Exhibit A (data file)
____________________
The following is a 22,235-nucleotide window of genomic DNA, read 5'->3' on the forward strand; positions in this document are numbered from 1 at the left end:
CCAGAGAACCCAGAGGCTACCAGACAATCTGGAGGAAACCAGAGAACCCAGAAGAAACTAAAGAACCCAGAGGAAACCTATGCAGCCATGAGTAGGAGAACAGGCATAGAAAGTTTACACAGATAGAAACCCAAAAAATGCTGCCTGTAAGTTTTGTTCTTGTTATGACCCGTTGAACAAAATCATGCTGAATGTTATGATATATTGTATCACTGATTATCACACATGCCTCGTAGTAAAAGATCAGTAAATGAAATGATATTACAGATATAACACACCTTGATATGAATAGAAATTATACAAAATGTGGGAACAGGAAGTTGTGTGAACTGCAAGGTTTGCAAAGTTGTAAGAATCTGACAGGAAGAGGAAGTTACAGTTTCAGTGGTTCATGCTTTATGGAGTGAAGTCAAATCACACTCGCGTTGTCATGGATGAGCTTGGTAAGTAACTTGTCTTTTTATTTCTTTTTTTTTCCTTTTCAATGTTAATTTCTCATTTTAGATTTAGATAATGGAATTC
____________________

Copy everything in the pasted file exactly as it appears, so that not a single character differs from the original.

The following is a 22,235-nucleotide window of genomic DNA, read 5'->3' on the forward strand; positions in this document are numbered from 1 at the left end:
CCAGAGAACCCAGAGGCTACCAGACAATCTGGAGGAAACCAGAGAACCCAGAAGAAACTAAAGAACCCAGAGGAAACCTATGCAGCCATGAGTAGGAGAACAGGCATAGAAAGTTTACACAGATAGAAACCCAAAAAATGCTGCCTGTAAGTTTTGTTCTTGTTATGACCCGTTGAACAAAATCATGCTGAATGTTATGATATATTGTATCACTGATTATCACACATGCCTCGTAGTAAAAGATCAGTAAATGAAATGATATTACAGATATAACACACCTTGATATGAATAGAAATTATACAAAATGTGGGAACAGGAAGTTGTGTGAACTGCAAGGTTTGCAAAGTTGTAAGAATCTGACAGGAAGAGGAAGTTACAGTTTCAGTGGTTCATGCTTTATGGAGTGAAGTCAAATCACACTCGCGTTGTCATGGATGAGCTTGGTAAGTAACTTGTCTTTTTATTTCTTTTTTTTTCCTTTTCAATGTTAATTTCTCATTTTAGATTTAGATAATGGAATTC